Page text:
I open the bedroom door with trepidation, preparing myself for the worst. Peering cautiously around the doorframe I see her sitting patiently on the floor, tail gently wagging, a slight drool of excitement emanating from her thick, pink tongue. I notice the picture, previously leaning against the wall, now knocked over but luckily still intact. Relief washes over me as I make my way gently towards her, no sudden movements. Her dark eyes fixate on my sleep-crumpled face and I swear she is smiling as she slowly stands, stretches and proceeds to release a steady stream of urine onto the wooden floor boards. And so commences another day of Hanoi puppy parenthood.

Marmalade has now been part of the family for a total of seven nights. That makes it one week of living my lifelong dream of owning a puppy and one week of running around after 22 pounds of slobbery, stinky, hair-shedding, paper-chewing, golden retriever mess.

Recently, Marmalade and I ventured out to the nearby park for some serious puppy socialising which, according to Ceaser Milan, dog whisperer and my new guru, is essential puppy protocol. My neighbour, veteran dog owner and all round canine expert, fills me in on the comings and goings of the park. “It’s not just about the socialising and exercise, it’s also about showing off your dog,” she says. This becomes apparent as we are approached by a woman and her two daughters. “What is she?” she demands, her daughters gleefully descending on Marmalade who is chewing her way through the wire fence. “A golden retriever,” I reply, watching her abandon the fence in favour of rolling in the mud. The woman nods in approval, looking at the rolling muddy mess, “very nice, very nice dog”.

photo(3) A few months ago, in my pre-puppy days, I met a college-aged girl walking her Siberian Husky. His name was Lam she informed me, short for Lamborghini. As I glanced around at the other dog owners assembled in the park, I realised that buying a dog in Hanoi is much like buying a new car, only the car won’t chew your furniture. I had entered the world of the designer dog, where the big and fluffy take the bone.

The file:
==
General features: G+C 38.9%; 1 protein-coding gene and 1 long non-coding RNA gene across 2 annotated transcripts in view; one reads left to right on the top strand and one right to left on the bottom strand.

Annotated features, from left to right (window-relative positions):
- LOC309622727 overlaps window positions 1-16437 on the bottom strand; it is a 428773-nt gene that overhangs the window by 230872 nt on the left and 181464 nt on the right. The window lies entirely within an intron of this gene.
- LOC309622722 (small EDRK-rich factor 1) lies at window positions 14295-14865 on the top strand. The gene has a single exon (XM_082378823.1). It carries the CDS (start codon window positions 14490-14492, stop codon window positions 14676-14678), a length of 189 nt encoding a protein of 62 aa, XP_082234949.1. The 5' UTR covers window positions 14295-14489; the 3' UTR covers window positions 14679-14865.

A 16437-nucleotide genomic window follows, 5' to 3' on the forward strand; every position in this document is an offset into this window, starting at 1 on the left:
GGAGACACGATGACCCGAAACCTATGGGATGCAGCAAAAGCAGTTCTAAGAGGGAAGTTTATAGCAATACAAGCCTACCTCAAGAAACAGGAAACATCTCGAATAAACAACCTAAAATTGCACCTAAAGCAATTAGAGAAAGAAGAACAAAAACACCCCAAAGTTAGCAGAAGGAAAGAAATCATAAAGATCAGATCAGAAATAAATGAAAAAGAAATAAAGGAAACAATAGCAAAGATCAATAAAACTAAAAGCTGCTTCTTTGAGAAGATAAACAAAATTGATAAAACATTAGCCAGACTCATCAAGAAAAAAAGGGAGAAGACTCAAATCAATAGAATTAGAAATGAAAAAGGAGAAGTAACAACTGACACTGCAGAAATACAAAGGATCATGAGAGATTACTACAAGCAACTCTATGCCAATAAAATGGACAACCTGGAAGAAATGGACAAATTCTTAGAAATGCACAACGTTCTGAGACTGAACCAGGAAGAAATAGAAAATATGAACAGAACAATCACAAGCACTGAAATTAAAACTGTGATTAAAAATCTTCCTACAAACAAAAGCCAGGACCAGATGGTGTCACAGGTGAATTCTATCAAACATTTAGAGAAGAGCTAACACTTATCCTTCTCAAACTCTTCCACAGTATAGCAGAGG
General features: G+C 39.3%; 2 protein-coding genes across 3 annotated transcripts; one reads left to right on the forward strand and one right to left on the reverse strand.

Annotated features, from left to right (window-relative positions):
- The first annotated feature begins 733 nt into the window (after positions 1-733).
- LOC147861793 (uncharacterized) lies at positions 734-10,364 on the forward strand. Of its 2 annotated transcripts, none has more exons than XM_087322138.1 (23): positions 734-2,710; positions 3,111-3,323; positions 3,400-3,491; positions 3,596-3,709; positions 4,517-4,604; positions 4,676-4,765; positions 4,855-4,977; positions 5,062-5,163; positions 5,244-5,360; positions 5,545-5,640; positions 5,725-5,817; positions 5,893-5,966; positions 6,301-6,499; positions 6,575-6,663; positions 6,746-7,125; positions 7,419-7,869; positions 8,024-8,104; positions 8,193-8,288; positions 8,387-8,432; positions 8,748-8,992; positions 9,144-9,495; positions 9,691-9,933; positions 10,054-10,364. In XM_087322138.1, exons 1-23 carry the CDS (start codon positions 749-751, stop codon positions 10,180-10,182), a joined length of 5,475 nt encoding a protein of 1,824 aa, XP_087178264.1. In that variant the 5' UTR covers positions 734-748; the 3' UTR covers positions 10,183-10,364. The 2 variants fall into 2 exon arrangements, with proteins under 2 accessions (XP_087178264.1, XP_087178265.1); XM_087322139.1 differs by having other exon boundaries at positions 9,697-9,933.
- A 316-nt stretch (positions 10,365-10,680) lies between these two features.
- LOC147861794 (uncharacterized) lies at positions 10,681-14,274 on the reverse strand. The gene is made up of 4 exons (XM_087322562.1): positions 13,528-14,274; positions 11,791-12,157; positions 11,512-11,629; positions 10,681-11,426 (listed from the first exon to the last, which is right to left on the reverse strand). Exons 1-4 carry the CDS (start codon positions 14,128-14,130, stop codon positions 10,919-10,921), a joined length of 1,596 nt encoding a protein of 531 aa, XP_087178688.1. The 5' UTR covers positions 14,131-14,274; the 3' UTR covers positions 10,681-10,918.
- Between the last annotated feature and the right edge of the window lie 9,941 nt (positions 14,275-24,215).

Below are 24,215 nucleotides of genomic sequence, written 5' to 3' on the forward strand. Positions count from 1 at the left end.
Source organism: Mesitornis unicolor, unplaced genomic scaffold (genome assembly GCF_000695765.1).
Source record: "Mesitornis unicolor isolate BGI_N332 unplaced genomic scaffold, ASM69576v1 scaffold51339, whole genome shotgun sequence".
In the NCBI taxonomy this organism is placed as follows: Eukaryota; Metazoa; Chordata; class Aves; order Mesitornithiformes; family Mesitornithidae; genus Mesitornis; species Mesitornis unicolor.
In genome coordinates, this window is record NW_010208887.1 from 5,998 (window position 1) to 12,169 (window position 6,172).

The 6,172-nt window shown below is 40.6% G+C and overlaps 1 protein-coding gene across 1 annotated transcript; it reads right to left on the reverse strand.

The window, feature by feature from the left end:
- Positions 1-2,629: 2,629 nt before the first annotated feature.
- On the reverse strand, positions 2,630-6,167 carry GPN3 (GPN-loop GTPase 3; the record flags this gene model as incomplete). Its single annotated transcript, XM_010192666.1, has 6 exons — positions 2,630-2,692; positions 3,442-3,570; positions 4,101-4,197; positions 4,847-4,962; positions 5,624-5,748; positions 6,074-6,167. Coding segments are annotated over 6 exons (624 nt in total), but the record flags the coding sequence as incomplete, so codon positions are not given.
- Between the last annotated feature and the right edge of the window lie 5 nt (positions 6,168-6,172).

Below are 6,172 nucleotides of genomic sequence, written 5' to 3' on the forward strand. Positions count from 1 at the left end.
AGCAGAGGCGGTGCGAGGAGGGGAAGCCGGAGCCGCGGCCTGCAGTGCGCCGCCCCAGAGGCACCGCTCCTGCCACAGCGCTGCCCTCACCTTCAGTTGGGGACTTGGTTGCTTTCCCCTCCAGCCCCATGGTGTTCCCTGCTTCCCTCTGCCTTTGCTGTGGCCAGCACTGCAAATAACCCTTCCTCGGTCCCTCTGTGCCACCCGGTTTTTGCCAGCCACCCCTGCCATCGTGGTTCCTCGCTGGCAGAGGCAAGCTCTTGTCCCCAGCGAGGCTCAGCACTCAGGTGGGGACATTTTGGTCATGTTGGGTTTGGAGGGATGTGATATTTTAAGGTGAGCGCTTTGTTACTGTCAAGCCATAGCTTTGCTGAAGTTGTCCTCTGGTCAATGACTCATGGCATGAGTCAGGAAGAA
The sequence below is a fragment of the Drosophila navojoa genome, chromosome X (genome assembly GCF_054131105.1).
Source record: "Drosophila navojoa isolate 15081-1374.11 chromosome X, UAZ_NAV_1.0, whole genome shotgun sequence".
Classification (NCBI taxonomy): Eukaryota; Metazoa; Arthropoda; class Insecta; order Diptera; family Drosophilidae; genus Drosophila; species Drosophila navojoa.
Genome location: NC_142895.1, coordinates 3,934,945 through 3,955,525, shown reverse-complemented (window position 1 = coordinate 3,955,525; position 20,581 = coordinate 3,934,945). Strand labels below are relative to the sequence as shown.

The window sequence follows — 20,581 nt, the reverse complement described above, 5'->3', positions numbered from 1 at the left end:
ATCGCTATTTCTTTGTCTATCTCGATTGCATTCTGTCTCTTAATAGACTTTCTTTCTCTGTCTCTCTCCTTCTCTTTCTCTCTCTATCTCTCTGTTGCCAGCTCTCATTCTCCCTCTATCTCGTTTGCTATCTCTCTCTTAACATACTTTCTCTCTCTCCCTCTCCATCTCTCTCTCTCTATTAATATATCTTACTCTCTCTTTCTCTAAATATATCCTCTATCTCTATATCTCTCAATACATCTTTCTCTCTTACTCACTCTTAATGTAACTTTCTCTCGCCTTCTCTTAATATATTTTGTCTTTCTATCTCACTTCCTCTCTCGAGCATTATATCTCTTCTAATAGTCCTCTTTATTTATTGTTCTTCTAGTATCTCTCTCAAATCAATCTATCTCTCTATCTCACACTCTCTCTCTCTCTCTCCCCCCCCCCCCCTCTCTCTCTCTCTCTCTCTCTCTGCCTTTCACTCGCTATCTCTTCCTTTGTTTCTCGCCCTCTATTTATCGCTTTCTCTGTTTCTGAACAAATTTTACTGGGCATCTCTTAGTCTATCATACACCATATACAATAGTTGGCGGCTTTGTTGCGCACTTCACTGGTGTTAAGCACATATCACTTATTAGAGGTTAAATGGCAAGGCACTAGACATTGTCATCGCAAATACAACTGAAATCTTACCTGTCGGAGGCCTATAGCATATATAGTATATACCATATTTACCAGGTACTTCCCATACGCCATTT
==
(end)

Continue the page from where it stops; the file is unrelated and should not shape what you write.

First up we have the Chihuahuas and Miniature Pinchers; like a reliable Hyundai, the pups are compact, convenient and low maintenance. These dogs enter into the dog world with minimal fuss and money required.

Then there are the Poodles, energetic, dependable and the most common canine to roam the grassy slopes. These breeds are the high-end Hondas of dogs. They show a certain level of prestige and status with the right touch of fun.

Moving up, we have the mid-size breeds. Labradors, Golden Retrievers and Huskies. These fluffy, playful mounds of happiness are like a nice Mercedes. Dignified and classy, but with plenty of torque, they attract all the right attention.

For the macho types there are the shepherds and pit-bulls. Nice-looking dogs with a quality build and unparalleled strength, these are the equivalent of the Hummer.  Unnecessarily large and powerful, they are tough, they are alpha and they want to make sure everyone knows it.

Finally we have the rare and expensive breeds, the Rolls Royce of the Hanoi dog scene.  “I saw a Tibetan Mastiff once,” says my neighbour, “rumour has it they go for over a million dollars in China so imagine how much they cost here.” This breed is all about show and the high price tag ensures they are always top dog.


As I sit here finishing this column, my phone rings and my husband’s frantic voice comes through from where he’s walking Marmalade. “She’s eating plastic, what do I do?”  After some fumbling on the other end of the phone, the line goes dead. A few minutes later he calls back. “Crisis averted, I got it out”, he says proudly. “Oh no, wait a sec, Marmalade, no, stop that, gotta go.” Shaking my head as I hang up the phone, the status associated with Hanoi’s dog scene makes me laugh. In the end a dog is a dog, no matter the breed they are always going to wee on the floor.

This article originally appeared on the AsiaLife website on July 3rd, 2014, click here to see the original